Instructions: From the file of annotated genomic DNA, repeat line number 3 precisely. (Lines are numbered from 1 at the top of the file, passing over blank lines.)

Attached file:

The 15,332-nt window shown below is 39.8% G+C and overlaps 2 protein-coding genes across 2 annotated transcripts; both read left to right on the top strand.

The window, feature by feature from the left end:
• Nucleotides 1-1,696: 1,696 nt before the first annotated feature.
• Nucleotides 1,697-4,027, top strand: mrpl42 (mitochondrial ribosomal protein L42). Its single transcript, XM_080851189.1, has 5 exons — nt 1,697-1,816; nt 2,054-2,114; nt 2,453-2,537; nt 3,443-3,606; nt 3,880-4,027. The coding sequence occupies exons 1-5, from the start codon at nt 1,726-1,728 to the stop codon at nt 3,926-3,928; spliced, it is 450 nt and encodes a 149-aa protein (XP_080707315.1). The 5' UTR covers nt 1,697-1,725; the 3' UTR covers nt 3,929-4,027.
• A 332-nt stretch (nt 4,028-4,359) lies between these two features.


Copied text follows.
• Nucleotides 1-1,696: 1,696 nt before the first annotated feature.